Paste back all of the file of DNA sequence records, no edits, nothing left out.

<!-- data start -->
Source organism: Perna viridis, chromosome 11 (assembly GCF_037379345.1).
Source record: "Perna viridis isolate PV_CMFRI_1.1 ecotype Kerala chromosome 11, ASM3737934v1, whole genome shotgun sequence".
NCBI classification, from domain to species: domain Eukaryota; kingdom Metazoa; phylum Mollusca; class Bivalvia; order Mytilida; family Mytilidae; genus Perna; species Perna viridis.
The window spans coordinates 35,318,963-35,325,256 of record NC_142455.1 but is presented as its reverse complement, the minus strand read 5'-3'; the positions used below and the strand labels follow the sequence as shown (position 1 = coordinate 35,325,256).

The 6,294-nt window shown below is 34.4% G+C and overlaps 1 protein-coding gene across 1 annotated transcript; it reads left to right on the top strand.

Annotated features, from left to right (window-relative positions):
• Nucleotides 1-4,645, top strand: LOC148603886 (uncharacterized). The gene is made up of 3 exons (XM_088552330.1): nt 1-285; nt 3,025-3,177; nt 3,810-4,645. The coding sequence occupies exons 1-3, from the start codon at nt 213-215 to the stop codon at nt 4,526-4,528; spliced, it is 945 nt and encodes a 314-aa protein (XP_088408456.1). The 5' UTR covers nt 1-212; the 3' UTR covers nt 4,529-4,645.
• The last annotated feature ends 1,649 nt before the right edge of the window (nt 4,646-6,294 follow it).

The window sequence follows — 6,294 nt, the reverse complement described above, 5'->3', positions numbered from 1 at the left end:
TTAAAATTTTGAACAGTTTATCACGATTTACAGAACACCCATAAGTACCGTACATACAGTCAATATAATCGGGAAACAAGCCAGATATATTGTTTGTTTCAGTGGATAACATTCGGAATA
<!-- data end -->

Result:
Source organism: Perna viridis, chromosome 11 (assembly GCF_037379345.1).
Source record: "Perna viridis isolate PV_CMFRI_1.1 ecotype Kerala chromosome 11, ASM3737934v1, whole genome shotgun sequence".
NCBI classification, from domain to species: domain Eukaryota; kingdom Metazoa; phylum Mollusca; class Bivalvia; order Mytilida; family Mytilidae; genus Perna; species Perna viridis.
The window spans coordinates 35,318,963-35,325,256 of record NC_142455.1 but is presented as its reverse complement, the minus strand read 5'-3'; the positions used below and the strand labels follow the sequence as shown (position 1 = coordinate 35,325,256).

The 6,294-nt window shown below is 34.4% G+C and overlaps 1 protein-coding gene across 1 annotated transcript; it reads left to right on the top strand.

Annotated features, from left to right (window-relative positions):
• Nucleotides 1-4,645, top strand: LOC148603886 (uncharacterized). The gene is made up of 3 exons (XM_088552330.1): nt 1-285; nt 3,025-3,177; nt 3,810-4,645. The coding sequence occupies exons 1-3, from the start codon at nt 213-215 to the stop codon at nt 4,526-4,528; spliced, it is 945 nt and encodes a 314-aa protein (XP_088408456.1). The 5' UTR covers nt 1-212; the 3' UTR covers nt 4,529-4,645.
• The last annotated feature ends 1,649 nt before the right edge of the window (nt 4,646-6,294 follow it).

The window sequence follows — 6,294 nt, the reverse complement described above, 5'->3', positions numbered from 1 at the left end:
TTAAAATTTTGAACAGTTTATCACGATTTACAGAACACCCATAAGTACCGTACATACAGTCAATATAATCGGGAAACAAGCCAGATATATTGTTTGTTTCAGTGGATAACATTCGGAATA